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Chapter 10: Separation—Only Separation
 
 
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bIdeally, the Western nations will be convinced that it is both the bmost humane thing and in their own interests to accept Arabs in btheir countries.

bA decade ago the United States took in more than a quarter bof a million refugees from Cuba. It was more than a display of bgenerosity. Having moved to the brink of nuclear war during the bKennedy-Khrushchev confrontation, Washington saw in the bgrowing tension and antigovernment agitation within Cuba a bdanger that the United States would become involved yet again bin a showdown with the Soviets. This time there was not a bchance that the Russians would back away, and America was no blonger prepared to go to war for principles. The decision was bmade to take in large numbers of anti-Castro Cubans who might brise up against the government. It was a political decision intended to bdefuse a potential time bomb.

bThe same lesson should be taught the Western powers in bregard to the Middle East. The Israeli government must make bstrenuous efforts to convince them that if they truly seek peace band tranquillity in the region so as to ensure stability and the borderly flow of oil, the problem of the Arabs within Israel must bbe solved.

bThere will be no peace in the region, no matter what agree- bments are reached with outside Arab governments, if the Arabs bremain within the Land of Israel. They must inevitably rise up, bforcing the Arab states to come to their aid. Any and all agree- bments reached between Israel and her neighbors will be bworthless as the region explodes in war. Oil boycotts will be bdeclared as the anger of the Arab world is directed against the bWest, and the shaky thrones of the pro-Western, feudal Arab bmonarchs will come crashing down, with all that that implies for bthe West.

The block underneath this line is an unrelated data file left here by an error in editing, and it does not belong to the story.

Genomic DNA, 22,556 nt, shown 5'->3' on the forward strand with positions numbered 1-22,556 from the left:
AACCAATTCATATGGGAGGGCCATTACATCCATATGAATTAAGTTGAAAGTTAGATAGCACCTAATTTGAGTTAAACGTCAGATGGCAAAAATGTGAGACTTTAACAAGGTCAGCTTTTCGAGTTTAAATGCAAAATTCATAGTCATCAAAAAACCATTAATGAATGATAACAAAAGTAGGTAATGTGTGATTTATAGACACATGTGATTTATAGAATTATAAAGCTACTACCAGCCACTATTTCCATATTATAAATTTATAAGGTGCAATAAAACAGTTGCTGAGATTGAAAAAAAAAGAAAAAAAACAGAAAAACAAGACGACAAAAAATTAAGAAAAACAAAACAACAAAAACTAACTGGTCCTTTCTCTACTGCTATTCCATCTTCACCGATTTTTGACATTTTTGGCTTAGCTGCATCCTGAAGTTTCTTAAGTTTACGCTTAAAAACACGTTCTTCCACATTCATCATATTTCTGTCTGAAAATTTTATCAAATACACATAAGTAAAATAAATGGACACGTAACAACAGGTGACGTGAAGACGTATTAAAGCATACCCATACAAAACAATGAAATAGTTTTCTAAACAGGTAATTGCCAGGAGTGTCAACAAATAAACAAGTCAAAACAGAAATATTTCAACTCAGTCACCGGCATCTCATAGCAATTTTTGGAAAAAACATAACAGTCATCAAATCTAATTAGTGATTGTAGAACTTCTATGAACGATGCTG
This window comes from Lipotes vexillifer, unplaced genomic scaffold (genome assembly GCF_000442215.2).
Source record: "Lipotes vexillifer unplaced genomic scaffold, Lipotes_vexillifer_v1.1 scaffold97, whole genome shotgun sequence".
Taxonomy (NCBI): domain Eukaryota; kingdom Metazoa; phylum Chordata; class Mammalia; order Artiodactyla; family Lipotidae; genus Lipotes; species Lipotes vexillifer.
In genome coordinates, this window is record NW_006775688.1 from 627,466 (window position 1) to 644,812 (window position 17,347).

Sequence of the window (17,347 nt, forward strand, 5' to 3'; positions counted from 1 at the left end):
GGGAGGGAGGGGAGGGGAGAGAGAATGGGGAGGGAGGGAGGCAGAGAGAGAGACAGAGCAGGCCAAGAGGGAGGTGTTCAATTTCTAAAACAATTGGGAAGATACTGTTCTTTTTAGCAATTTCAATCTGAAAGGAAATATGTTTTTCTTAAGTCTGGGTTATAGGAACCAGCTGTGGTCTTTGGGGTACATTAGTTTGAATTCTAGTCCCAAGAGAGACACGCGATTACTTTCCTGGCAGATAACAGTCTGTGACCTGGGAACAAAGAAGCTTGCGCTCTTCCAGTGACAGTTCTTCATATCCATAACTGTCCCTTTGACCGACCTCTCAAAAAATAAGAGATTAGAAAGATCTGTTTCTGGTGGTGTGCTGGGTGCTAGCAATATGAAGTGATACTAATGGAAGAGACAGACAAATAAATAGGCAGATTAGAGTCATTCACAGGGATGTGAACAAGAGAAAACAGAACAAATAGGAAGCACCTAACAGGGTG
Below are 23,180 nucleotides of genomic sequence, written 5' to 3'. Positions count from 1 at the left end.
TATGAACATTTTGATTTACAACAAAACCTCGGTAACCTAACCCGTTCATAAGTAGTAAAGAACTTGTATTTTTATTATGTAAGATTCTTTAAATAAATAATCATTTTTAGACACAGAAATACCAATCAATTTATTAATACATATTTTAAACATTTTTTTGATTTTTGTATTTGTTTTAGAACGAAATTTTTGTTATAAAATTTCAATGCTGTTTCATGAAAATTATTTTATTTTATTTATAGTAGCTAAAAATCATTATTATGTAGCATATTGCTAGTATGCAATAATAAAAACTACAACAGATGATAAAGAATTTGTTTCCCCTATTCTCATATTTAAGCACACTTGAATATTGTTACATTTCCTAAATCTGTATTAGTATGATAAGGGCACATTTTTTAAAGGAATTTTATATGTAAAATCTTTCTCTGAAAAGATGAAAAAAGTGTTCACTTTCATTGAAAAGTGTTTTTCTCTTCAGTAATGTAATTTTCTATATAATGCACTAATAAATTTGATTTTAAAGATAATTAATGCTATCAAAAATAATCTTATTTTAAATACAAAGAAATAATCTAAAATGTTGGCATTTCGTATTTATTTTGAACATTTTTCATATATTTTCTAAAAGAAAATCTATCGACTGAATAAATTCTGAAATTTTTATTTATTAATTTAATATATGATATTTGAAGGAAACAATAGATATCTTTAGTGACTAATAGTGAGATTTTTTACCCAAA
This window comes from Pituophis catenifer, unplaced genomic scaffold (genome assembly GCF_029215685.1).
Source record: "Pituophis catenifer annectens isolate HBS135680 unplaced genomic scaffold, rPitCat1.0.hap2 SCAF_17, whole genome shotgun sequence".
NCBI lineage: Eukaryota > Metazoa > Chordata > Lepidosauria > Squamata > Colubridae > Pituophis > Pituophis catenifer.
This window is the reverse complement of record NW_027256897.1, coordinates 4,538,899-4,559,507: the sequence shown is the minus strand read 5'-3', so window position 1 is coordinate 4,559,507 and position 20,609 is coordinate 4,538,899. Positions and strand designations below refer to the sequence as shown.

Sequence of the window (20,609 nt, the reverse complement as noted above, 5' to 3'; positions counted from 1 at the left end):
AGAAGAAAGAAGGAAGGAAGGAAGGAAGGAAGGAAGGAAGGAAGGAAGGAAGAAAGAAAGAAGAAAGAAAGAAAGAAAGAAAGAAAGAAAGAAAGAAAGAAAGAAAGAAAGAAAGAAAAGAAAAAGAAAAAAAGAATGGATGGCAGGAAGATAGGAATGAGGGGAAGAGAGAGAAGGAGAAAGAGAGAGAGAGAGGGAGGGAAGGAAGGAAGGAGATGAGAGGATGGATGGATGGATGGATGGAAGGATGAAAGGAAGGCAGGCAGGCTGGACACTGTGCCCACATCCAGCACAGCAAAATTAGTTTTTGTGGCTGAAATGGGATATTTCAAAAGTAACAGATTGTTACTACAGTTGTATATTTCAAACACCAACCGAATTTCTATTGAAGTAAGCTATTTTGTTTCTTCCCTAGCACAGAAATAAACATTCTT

bThere will be no peace as long as the Arab-Jewish problem bfesters in Eretz Yisrael, and it is to the vital interests of the bWestern nations to agree to accept Arab emigrants from Eretz bYisrael. The United States, though theoretically bound by bquotas, makes much immigrant policy on an ad hoc basis. In the bpast quarter-century more than a million refugees from Cuba, bHungary, the Soviet Union, and other countries have been al- blowed into the United States under the attorney general’s “pa- brole” power. Congress has also made exceptions to the law in b 

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THEY MUST GO Page 263
Chapter 10: Separation—Only Separation